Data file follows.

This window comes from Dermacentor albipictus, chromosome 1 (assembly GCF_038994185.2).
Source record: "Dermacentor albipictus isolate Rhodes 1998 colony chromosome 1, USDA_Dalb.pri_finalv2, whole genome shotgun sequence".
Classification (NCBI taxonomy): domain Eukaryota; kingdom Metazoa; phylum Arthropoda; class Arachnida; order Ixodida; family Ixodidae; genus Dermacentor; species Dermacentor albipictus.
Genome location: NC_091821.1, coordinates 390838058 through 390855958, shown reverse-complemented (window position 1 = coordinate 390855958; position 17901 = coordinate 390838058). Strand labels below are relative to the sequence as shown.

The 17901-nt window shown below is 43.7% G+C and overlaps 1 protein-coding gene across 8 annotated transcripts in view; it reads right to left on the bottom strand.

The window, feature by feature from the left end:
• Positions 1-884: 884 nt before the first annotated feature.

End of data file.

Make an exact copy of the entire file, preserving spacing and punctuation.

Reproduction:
This window comes from Dermacentor albipictus, chromosome 1 (assembly GCF_038994185.2).
Source record: "Dermacentor albipictus isolate Rhodes 1998 colony chromosome 1, USDA_Dalb.pri_finalv2, whole genome shotgun sequence".
Classification (NCBI taxonomy): domain Eukaryota; kingdom Metazoa; phylum Arthropoda; class Arachnida; order Ixodida; family Ixodidae; genus Dermacentor; species Dermacentor albipictus.
Genome location: NC_091821.1, coordinates 390838058 through 390855958, shown reverse-complemented (window position 1 = coordinate 390855958; position 17901 = coordinate 390838058). Strand labels below are relative to the sequence as shown.

The 17901-nt window shown below is 43.7% G+C and overlaps 1 protein-coding gene across 8 annotated transcripts in view; it reads right to left on the bottom strand.

The window, feature by feature from the left end:
• Positions 1-884: 884 nt before the first annotated feature.